Illumina manufactures these targeted arrays and others for its agrigenomics customers, and more chips are expected to become available. For example, earlier this year, BGI announced a deal with Affymetrix to co-develop and co-market microarrays for agricultural applications.
The non-exclusive partnership will aim to provide a portfolio of plant and livestock microarrays for genotyping analysis, spanning applications such as marker-assisted trait selection, parentage, quality control, and traceability. The partners will use BGI's next-generation sequencing platforms, bioinformatics capabilities, and sequencing databases to develop new content for Affy's genotyping arrays.
Chao says that breeders often use these SNP chips to select smaller panels of markers that are run on other lower-multiplex SNP genotyping technologies such as Illumina's BeadXpress platform, Fluidigm's integrated fluidic circuits, Sequenom's Mass-Array, or KBioscience's KASP platform.
"Based on the SNP genotype data, barley breeders were able to select 48-SNP sets for marker-assisted selection, and 384-SNP sets for genomic selection," Chao says. "Breeders adjust what SNPs go into these SNP sets according to their breeding goals."
While RNA-seq appears to be replacing older expression microarray technologies for transcriptome profiling in agricultural research applications, Chao says that genotyping arrays still have benefits over their sequencing-based alternatives.
"Genotyping-by-sequencing using next-generation sequencing has been explored in barley, wheat, and oat," Chao says, but, at the moment, the drawback for genotyping-by-sequencing, or GBS, is that the amount of missing data is "rather high" due to "shallow sequencing depth [resulting] from sample multiplexing, which can further complicate the calling for heterozygotes."
According to Chao, breeders often subject early-generation breeding populations to marker screening, so to be able to call heterozygotes reliably is critical when applying markers for crop improvement.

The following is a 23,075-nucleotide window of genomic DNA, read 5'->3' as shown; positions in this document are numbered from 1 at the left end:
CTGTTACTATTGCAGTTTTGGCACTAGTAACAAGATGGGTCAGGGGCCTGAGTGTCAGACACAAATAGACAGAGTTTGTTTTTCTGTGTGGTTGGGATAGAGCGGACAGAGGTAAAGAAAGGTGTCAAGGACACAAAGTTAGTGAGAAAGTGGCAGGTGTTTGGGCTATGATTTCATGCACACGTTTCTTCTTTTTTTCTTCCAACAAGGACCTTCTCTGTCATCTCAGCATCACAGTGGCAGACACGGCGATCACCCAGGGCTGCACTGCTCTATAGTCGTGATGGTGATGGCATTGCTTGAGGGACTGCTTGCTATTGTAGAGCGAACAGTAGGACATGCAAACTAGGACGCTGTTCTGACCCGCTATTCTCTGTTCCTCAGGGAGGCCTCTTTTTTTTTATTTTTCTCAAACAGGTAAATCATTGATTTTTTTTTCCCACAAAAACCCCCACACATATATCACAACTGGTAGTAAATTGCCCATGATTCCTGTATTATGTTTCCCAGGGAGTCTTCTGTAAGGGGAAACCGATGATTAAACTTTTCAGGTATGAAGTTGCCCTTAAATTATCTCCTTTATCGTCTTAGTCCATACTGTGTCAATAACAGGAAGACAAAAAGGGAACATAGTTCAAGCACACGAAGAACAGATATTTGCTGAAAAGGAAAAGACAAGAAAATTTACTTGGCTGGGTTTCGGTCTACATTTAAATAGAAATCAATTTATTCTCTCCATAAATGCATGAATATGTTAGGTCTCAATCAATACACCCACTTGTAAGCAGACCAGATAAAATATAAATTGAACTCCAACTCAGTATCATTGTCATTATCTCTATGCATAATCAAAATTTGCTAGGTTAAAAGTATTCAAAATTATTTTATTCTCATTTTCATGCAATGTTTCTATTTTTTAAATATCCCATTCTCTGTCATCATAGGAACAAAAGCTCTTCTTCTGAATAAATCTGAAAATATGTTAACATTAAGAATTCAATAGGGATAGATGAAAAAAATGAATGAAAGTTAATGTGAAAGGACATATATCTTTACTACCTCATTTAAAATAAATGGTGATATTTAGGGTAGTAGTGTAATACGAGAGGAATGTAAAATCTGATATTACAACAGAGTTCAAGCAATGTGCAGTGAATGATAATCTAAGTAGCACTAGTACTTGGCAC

In addition, GBS "has not become a mainstream genotyping tool," Chao says, "mostly due to the lack of bioinformatics expertise to handle and process gazillions of sequence reads." She says that "at the end of the day, what breeders want is the genotype data for their breeding lines irrespective [of] what genotyping method is used, SNP genotyping or GBS." She speculates that once these hurdles — shallow sequencing depth, bio-informatics limitations — are resolved, GBS will "become a more routine genotyping method, given that the cost for sequencing continues to decrease."
Chao adds that approaches that rely on sequence capture may be a better option for future breeding programs. "Sequence capture [methods have] also been used in wheat and barley to study whole genome structure and genetic diversity," Chao says. Based on her experience, the "use of sequence capture on hundreds to thousands of targeted gene regions, coupled with sequencing, would be a more practical approach for breeding than the use of whole-genome sequencing, as sequencing reduces [the] number of targeted regions [that] would help increase the sequencing depth and improve the heterozygote calls."
Iowa's Schnable adds that sequence capture-based approaches are now being applied to assay structural variation. "There is a lot of interest in ascertaining the extent to which CNVs and PAVs [presence/absence variants] contribute to genetic variation and heterosis in crops," Schnable says.
And given the data analysis limitations Chao cites, Schnable's solution has been to go into business with a new company called Data2Bio that has its own version of GBS called "tunable GBS" because "it allows us to more stringently select that fraction of the genome that will be sequenced, and hence genotyped," he says.
Schnable says that Data2Bio obtains more reads at each polymorphic site for any given number of sequence reads. "This greatly reduces both the amount of missing data and need for imputation," he adds. "The greater read depth also enables us to call heterozygotes."